Photo of Queens Royal Beach with Niagara River RAP logo in white



Partners Seek Feedback Regarding Niagara River Water Quality Indicator

Water quality at Queen’s Royal Beach in the Town of Niagara-on-the-Lake (Town) has improved thanks to local agencies and partners working together on the Niagara River Remedial Action Plan (RAP).

The Niagara Peninsula Conservation Authority (NPCA), the agency that coordinates the RAP program with several partners including the Town, is seeking public input on the recommendation to change the status of the Niagara River’s water quality indicator related to the beach. This recommendation is based on a recent report indicating that cleanup actions and goals have been achieved and affirms progress being made to improve the river.

Queen’s Royal Beach is the only public swimming beach along the Canadian side of the Niagara River and is a popular place for sightseeing, wading, and as a put-in for kayaks and paddleboards. Historically, the beach was often impacted by poor water quality due to E. coli bacteria, which in high amounts can make people sick if they swim in it.

“The Town recognizes the importance of protecting this beach and waterfront for its residents and visitors,” says Marnie Cluckie, Chief Administrative Officer at the Town of Niagara-on-the-Lake. “Queen’s Royal Beach is a vital asset that contributes to the health and well-being of our community, the environment, and the local economy.”

Bacteria can come from natural sources such as birds and other wildlife or human sources like sewer pipes. Previous scientific studies indicated that there were human sources of E. coli bacteria coming from a storm sewer outlet near the beach.

Thanks to funding from the federal and provincial governments and leadership from the Town with other local partners, extensive monitoring and remediation actions were completed (e.g., fixing sewers, preventing racoons from entering storm sewers and constructing a nature-based filtration bioswale) to reduce the main sources of E. coli bacteria entering the Niagara River and impacting Queen’s Royal Beach.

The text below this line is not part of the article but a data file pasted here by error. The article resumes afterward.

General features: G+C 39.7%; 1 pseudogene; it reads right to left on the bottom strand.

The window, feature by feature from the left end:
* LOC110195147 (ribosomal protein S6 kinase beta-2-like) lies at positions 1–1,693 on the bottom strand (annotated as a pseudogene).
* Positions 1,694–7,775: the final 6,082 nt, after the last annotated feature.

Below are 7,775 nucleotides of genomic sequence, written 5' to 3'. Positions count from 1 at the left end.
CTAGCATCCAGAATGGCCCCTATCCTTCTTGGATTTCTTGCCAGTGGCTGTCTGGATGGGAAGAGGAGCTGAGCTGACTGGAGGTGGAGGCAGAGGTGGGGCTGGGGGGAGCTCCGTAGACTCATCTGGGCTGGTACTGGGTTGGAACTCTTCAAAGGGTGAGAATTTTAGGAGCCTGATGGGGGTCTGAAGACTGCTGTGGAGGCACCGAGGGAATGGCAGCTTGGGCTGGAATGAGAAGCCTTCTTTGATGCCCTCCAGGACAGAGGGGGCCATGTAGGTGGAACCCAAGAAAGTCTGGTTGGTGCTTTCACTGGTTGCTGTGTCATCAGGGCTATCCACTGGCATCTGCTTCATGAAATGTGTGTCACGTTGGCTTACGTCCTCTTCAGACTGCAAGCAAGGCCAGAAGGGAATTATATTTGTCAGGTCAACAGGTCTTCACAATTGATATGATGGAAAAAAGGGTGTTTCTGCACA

“Because of these important collaborative contributions, the water at the beach has consistently met RAP water quality goals for the last 3 years,” says Natalie Green, project manager at the NPCA. “The proposed status change is a tremendous milestone for the community and all RAP partners as it’s another step toward removing the Niagara River from the list of Great Lakes’ Areas of Concern”.

Since the late 1980s, the Niagara River has been identified as one of 43 severely degraded locations in the Great Lakes, called Areas of Concern, that require a Remedial Action Plan. The NPCA has been an active participant in the Niagara River RAP since its inception and became the host organization for coordinating RAP activities in 1999. The Niagara River RAP partners continue to work together on remaining actions necessary to address issues related to fish consumption advisories, the degradation of fish and wildlife populations, contaminated sediment in the watershed, and habitat loss.

A short survey and online engagement tool are now available at until August 6, 2021. Members of the community are encouraged to participate in this important process through the available online mediums. Accommodations can be made upon request for non-virtual methods such as a paper or telephone survey.

To learn more about the Niagara River RAP and how to get involved, please visit: or call 905-788-3135 x327 Follow on Instagram, Facebook, Twitter for more updates.


About the Niagara River RAP:

The Niagara River Remedial Action Plan (RAP) is a community-based partnership between government (federal, provincial, municipal), First Nations, Métis Nation of Ontario, the NPCA, non-government organizations, scientists, and interested citizens working together to restore and protect the Niagara River’s water quality and ecosystem health. Learn more at

This Niagara River RAP initiative is implemented, in part, with the financial support of Environment and Climate Change Canada and the Ontario Ministry of the Environment, Conservation and Parks.

About NPCA:

The Niagara Peninsula Conservation Authority (NPCA) is a community-based natural resource management agency that works to protect, enhance, and sustain healthy watersheds. With 60 years of experience, the NPCA offers watershed programs and services that focus on flood and hazard management, source water protection, species protection, ecosystem restoration, community stewardship, and land management.

The NPCA is one of 36 Conservation Authorities in the Province of Ontario and manages 41 Conservation Areas within the Niagara Peninsula watershed held in public trust for recreation, heritage preservation, conservation, and education. These natural and shared greenspaces marry nature, culture, and adventure to create limitless opportunities for discovery.

Questions about this release should be directed to:

Erika Navarro-Meza, Communications Specialist
Niagara Peninsula Conservation Authority
905-650-4027 |